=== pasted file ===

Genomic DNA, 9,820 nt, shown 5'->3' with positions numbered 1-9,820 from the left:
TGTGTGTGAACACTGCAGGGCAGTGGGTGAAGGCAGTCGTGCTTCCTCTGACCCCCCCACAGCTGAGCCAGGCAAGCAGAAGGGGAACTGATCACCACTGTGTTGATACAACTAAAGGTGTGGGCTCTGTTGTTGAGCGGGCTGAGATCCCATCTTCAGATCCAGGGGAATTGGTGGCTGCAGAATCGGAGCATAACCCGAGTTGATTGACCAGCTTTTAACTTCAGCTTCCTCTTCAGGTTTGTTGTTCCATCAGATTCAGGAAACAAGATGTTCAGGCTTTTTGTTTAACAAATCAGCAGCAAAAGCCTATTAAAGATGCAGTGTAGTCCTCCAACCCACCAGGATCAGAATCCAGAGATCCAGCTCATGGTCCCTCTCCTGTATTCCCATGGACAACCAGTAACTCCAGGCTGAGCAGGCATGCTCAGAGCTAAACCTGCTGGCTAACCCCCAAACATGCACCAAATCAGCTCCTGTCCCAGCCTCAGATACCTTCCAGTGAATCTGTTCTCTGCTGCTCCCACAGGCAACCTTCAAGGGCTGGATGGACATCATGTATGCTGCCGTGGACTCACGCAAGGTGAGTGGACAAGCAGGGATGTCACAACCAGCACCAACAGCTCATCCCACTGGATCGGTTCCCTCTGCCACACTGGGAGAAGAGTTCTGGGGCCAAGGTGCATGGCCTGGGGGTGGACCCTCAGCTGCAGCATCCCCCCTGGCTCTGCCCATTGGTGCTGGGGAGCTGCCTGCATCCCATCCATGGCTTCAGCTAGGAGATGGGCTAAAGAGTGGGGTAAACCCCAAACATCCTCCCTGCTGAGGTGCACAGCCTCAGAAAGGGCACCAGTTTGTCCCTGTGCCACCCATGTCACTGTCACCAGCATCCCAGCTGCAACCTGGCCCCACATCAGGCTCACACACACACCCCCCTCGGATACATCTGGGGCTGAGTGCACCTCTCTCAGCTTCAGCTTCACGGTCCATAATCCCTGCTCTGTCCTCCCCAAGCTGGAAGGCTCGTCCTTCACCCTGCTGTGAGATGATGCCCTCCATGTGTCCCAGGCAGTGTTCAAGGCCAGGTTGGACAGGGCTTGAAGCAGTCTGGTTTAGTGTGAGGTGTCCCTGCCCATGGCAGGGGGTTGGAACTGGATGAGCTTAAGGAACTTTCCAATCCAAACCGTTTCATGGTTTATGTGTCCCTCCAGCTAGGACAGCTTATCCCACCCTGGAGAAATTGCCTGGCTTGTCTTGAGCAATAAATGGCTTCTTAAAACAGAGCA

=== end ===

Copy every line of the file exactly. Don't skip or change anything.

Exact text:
Genomic DNA, 9,820 nt, shown 5'->3' with positions numbered 1-9,820 from the left:
TGTGTGTGAACACTGCAGGGCAGTGGGTGAAGGCAGTCGTGCTTCCTCTGACCCCCCCACAGCTGAGCCAGGCAAGCAGAAGGGGAACTGATCACCACTGTGTTGATACAACTAAAGGTGTGGGCTCTGTTGTTGAGCGGGCTGAGATCCCATCTTCAGATCCAGGGGAATTGGTGGCTGCAGAATCGGAGCATAACCCGAGTTGATTGACCAGCTTTTAACTTCAGCTTCCTCTTCAGGTTTGTTGTTCCATCAGATTCAGGAAACAAGATGTTCAGGCTTTTTGTTTAACAAATCAGCAGCAAAAGCCTATTAAAGATGCAGTGTAGTCCTCCAACCCACCAGGATCAGAATCCAGAGATCCAGCTCATGGTCCCTCTCCTGTATTCCCATGGACAACCAGTAACTCCAGGCTGAGCAGGCATGCTCAGAGCTAAACCTGCTGGCTAACCCCCAAACATGCACCAAATCAGCTCCTGTCCCAGCCTCAGATACCTTCCAGTGAATCTGTTCTCTGCTGCTCCCACAGGCAACCTTCAAGGGCTGGATGGACATCATGTATGCTGCCGTGGACTCACGCAAGGTGAGTGGACAAGCAGGGATGTCACAACCAGCACCAACAGCTCATCCCACTGGATCGGTTCCCTCTGCCACACTGGGAGAAGAGTTCTGGGGCCAAGGTGCATGGCCTGGGGGTGGACCCTCAGCTGCAGCATCCCCCCTGGCTCTGCCCATTGGTGCTGGGGAGCTGCCTGCATCCCATCCATGGCTTCAGCTAGGAGATGGGCTAAAGAGTGGGGTAAACCCCAAACATCCTCCCTGCTGAGGTGCACAGCCTCAGAAAGGGCACCAGTTTGTCCCTGTGCCACCCATGTCACTGTCACCAGCATCCCAGCTGCAACCTGGCCCCACATCAGGCTCACACACACACCCCCCTCGGATACATCTGGGGCTGAGTGCACCTCTCTCAGCTTCAGCTTCACGGTCCATAATCCCTGCTCTGTCCTCCCCAAGCTGGAAGGCTCGTCCTTCACCCTGCTGTGAGATGATGCCCTCCATGTGTCCCAGGCAGTGTTCAAGGCCAGGTTGGACAGGGCTTGAAGCAGTCTGGTTTAGTGTGAGGTGTCCCTGCCCATGGCAGGGGGTTGGAACTGGATGAGCTTAAGGAACTTTCCAATCCAAACCGTTTCATGGTTTATGTGTCCCTCCAGCTAGGACAGCTTATCCCACCCTGGAGAAATTGCCTGGCTTGTCTTGAGCAATAAATGGCTTCTTAAAACAGAGCA